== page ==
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Dan V writes:
. . . I am confused as to why most evangelicals avoid reading biblical sholarship regarding the Bible. True, the works of scholars like John Boswell and Morton Smith take a fair amount of concentration, but Bart Erhman and Karen Armstrong are not difficult at all. Is it because to read them is to question the Bible’s inerrancy?
Also: I have a crude theory about today’s mega churches (keep in mind that the entire gay community is still laughing about Ted Haggard): many of the pastors have become latter-day Elmer Gantrys while their congregations have become, well, Elmer —Fudds. Has the gullibility (Fudd) factor become so high that these people will worship in anything that is entertaining? I realize that in the last 40 years, just about anyone who is featured on TV, says "God, God, God, Bible, Bible, Bible – send money" will get money (or as Woody Allen’s God says to Abraham: "You guys will believe anything if it’s told to you in a low, well-modulated voice."). Although I was raised as a staunch Catholic with all the reverance, pomp and ritual anyone could ever believe, I was still taught that clerics were human. How much do these people condone hypocrisy?
Some time I would like to glean your thoughts on Christianity and its lack of contributions to the poor, but that, I promise will be another time.
Hi Dan –
You ask some tough questions, and others may have better answers yourself than I can offer. But here are some fragments of thought.
Why do people avoid reading biblical scholarship?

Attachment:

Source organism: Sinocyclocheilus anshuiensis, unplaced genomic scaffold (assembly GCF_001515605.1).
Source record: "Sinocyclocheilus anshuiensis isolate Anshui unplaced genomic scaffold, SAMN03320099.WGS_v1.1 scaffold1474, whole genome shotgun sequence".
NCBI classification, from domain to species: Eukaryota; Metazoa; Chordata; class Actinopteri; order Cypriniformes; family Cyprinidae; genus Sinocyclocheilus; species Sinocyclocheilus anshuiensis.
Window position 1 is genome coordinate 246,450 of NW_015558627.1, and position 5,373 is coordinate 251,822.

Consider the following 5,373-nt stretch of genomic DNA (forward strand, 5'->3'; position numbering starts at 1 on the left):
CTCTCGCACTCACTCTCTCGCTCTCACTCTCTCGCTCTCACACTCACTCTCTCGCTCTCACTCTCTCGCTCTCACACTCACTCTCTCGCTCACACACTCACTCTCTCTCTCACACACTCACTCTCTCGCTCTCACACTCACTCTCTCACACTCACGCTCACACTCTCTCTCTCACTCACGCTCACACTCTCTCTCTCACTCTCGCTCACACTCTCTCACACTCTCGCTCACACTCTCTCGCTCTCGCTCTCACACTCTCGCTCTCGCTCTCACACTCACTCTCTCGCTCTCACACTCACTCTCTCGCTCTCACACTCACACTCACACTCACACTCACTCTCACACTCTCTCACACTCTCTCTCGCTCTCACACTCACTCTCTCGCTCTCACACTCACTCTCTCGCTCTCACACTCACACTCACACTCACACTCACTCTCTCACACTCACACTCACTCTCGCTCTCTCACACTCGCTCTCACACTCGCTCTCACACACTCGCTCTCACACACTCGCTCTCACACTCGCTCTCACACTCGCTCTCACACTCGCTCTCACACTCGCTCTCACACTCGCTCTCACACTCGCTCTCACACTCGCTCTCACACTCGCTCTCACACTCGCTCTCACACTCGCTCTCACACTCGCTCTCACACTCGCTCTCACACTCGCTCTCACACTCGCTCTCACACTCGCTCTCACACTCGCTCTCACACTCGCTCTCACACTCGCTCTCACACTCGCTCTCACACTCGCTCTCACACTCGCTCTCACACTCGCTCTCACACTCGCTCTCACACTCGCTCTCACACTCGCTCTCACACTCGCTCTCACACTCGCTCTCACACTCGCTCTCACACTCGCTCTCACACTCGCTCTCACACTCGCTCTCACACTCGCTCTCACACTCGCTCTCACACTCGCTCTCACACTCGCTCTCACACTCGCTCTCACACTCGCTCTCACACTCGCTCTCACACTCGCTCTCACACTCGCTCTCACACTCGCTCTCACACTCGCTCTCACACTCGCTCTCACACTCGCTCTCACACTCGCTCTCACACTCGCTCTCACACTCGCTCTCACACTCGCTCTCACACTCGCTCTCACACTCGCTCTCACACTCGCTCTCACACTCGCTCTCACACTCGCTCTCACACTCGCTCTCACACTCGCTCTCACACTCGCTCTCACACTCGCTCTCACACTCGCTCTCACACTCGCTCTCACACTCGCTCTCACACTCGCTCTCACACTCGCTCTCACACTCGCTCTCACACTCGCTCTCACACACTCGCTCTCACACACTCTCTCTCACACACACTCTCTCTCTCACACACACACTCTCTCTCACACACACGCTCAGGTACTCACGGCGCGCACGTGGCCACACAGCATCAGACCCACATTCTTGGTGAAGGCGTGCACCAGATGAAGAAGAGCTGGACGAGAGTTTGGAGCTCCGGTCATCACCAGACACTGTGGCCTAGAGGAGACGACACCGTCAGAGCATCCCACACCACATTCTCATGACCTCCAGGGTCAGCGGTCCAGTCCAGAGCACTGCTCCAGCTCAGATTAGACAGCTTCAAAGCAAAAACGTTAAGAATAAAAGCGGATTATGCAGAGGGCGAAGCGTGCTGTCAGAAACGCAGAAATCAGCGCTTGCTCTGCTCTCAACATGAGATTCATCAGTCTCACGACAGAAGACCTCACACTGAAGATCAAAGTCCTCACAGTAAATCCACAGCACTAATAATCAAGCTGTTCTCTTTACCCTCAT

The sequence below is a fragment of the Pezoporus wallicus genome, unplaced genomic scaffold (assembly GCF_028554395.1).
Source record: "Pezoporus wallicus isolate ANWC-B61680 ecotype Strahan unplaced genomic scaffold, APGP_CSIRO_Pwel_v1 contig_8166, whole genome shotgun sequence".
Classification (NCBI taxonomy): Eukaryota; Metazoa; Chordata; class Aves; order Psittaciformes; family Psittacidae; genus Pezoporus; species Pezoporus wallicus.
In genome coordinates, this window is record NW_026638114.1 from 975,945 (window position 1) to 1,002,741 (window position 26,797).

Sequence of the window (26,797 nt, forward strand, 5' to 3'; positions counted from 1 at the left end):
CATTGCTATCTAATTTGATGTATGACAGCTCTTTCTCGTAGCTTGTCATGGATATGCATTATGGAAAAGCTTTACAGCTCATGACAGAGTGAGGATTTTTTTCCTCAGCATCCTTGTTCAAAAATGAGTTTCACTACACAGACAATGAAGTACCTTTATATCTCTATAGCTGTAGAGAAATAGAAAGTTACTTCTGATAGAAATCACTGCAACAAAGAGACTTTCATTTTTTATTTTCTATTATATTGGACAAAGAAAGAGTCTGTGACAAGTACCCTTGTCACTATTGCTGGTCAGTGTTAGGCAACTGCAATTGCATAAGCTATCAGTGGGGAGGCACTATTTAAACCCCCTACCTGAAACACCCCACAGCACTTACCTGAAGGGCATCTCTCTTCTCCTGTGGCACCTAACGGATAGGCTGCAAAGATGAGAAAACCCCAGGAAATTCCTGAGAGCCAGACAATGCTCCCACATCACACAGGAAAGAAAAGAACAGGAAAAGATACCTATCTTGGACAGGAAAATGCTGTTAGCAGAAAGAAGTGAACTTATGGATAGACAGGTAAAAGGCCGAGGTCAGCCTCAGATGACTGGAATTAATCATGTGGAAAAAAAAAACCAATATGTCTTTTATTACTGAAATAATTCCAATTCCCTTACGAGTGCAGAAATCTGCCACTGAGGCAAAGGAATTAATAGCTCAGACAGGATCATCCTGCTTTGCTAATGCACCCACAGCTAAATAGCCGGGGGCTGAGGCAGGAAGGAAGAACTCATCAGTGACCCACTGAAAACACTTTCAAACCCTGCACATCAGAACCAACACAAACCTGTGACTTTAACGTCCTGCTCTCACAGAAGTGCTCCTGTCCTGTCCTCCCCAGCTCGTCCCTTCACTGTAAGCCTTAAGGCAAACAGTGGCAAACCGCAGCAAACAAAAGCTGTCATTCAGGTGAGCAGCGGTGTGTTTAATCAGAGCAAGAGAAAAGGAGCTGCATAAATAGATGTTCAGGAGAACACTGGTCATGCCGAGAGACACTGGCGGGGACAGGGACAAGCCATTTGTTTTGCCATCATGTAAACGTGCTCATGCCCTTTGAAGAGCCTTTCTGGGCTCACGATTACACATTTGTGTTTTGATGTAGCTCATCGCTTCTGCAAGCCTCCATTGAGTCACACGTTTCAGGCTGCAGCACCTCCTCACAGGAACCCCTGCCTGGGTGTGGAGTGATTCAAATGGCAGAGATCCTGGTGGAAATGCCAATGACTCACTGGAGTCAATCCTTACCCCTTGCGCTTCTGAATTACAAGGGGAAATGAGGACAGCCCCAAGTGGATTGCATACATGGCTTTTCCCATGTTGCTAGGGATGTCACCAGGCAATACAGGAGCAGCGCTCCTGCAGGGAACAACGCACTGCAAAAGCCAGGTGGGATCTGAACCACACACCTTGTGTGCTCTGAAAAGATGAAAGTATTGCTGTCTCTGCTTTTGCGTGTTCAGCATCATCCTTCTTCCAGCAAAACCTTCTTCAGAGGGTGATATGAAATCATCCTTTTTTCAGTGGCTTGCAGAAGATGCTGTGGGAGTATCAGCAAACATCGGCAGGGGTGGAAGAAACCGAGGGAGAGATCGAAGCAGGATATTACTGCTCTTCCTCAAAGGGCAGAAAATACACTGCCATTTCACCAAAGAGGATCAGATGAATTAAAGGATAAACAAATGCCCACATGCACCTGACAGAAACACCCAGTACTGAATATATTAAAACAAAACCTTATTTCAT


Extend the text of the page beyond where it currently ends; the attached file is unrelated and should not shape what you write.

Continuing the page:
Here’s my list:
1. Most people don’t read much of anything. I heard somewhere recently that the average American consumes less than one book/year. (Can this be possible??? – – ok, not quite:) Their answers show that just over half — 56.6 percent — read a book of any kind in the previous year, down from 60.9 percent a decade earlier. We have to remember that this 56.6 percent includes the people who read a Tom Clancy novel or a Harlequin Romance, which is a far cry from even Bart Ehrman or Karen Armstrong. Ever seen either one of them in an airport bookstore?
2. We all have a strong confirmatory bias. That is, we selectively are attracted to, believe, and retain information that confirms what we already believe. Anything else feels discomfiting or even threatening. The whole power of the scientific method is that it opposes this tendency. It forces us to as the questions that could show us wrong. This single characteristic of scientific inquiry is what makes the difference between the 15th Century and the 21st Century. Faith, on the other hand, eschews doubt and actually advocates confirmatory thinking. Believers, like the rest of us, are emotionally attracted to information that fits their world view, and the church encourages this tendency. Consequently those believers who read substantially tend to selectively read from within their own theological tradition.
3. Evangelical communities, both naturally and deliberately develop closed information economies. People tend to get their information from people who think like them. New technologies have allowed more and more isolation of this type. And Evangelical teachings do not encourage exploring a variety of perspectives. Quite the opposite. Fundamentalist ministers and seminary administrators vigilantly safeguard against other points of view, especially scholarship by modernist Christians and secular religion scholars. Consequently, most Evangelicals are exposed almost exclusively to information that has made it through the community filter.
Are Evangelicals willing to believe anything that’s good entertainment?
Well, only within certain bounds. Americans, for the most part, are looking for passive entertainment. It’s what we’re raised on and habituated to. And the megachurches offer some mega sound and light shows with brilliant, charismatic entertainers in the pulpit. However, once people are drawn into a doctrinal structure (or, to use a different jargon, once they have had their information processing reconfigured by a specific meme complex) they are less available to be seduced by another story line, no matter how good the entertainment. The confirmatory bias takes precedence.
How much do they condone hypocrisy?
Evangelicals don’t particularly condone hypocrisy. In fact, they preach against it. But they are particularly vulnerable to it, for several reasons.